132 R E V I E W S O F B O O K S August 1914. France, the Great War, and a Month that Changed the World Forever. By Bruno Cabanes. Translated by Stephanie O’Hara. New Haven: Yale University Press. 2016. xix + 230 pp. £18.99. ISBN 978 0 3002 0827 6. Taking as his subject a period in which France plunged into war, three million civil- ians were mobilized only to suffer the country’s worst losses of the entire conflict, the Book Review north-east was invaded and occupied and the army (having stemmed disaster on the Marne) discovered the stalemate of the western front, it is hard to disagree with the premise of this book’s title. The unintended consequences of what were really two or three months, not just one, indeed set the course of French history for much of the rest of the century. It is all the more surprising that no one should have attempted a new overview of the topic since Jean-Jacques Becker’s magnum opus, 1914: Comment les Français sont entrés dans la guerre (1977), despite an explosion of new research. In a bravura study (beautifully translated from the 2014 French original), Bruno Cabanes, one of the leading figures in that historiographical revolution, demonstrates many of its key attributes. Unlike Becker, he integrates military history into his study of society. He emphasizes the emotions with which the French went to war, constructed their demonic image of the Boche, ran the gamut of fear and anger at the German inva- sion and adjusted to the hollowing out of a home front from which so many men were absent—often beyond recall. Incisive in his arguments, sensitive in his portrayal of atmosphere and feeling, Cabanes combines the latest secondary work, especially in the realm of cultural history, with primary sources, notably from the police and prefectoral archives. Time and again, we hear the voices of ordinary French men and women in support of his key contention—that beneath the political truce of the Union sacrée, French society was (like others) wracked by myth, violence and emotion as it adapted Book Review to the transformed psychological landscape of a society at war. The brevity of the study means that some of the issues it perforce takes up—such as French ‘responsibilities’ for the outbreak of the war—do not get the detailed attention they need. But on its chosen ground—ordinary people in extraordinary circumstances—this book is a tour de force. Trinity College Dublin JOHN HORNE doi:10.1093/fh/crx061 Advance Access publication 11 October 2017 La Grande Guerre des assiettes. By Jean-Pierre Chaline. Paris: Presses de l’Université Paris-Sorbonne. 2016. 406 pp. €34.00. ISBN 979 1 0231 0543 8. This recent publication draws attention to a unique private collection of over 400 ceramic plates, primarily French pieces, which were produced during the First World War. These important works were collected over a twenty-year period by M. Henry Parent de Curzon and Mme Agnès Parent de Curzon who have imbued this private col- lection with their passion for the ceramic plates produced during this turbulent period of history. Entrusted to the expertise of a team of specialists, the reader is taken on a journey of discovery in which the plates are grouped based on thematic and iconographic inter- pretations. There is merit to the use of thematic classification because it provides a framework of analysis for the collection. Singular pieces and plate series from the pri- vate collection are supplemented with the inclusion of pieces from French and German Downloaded from https://academic.oup.com/fh/article-abstract/32/1/132/4443085 by Ed 'DeepDyve' Gillespie user on 16 March 2018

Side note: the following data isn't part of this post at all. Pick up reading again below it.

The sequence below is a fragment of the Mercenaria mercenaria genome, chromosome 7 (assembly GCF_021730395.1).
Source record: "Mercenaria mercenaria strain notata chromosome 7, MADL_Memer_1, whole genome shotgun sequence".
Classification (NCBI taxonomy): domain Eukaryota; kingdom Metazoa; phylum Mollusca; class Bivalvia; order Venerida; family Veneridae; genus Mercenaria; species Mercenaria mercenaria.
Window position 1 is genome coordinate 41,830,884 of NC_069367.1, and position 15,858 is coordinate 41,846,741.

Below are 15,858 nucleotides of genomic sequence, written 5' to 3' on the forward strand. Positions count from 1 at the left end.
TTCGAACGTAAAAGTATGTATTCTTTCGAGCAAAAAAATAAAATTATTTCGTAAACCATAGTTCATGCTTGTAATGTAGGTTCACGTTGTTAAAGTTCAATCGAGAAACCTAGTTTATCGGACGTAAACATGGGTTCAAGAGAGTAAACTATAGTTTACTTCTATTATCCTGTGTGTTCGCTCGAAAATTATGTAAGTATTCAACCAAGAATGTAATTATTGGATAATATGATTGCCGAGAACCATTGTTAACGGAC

French History – Oxford University Press
Published: Mar 1, 2018
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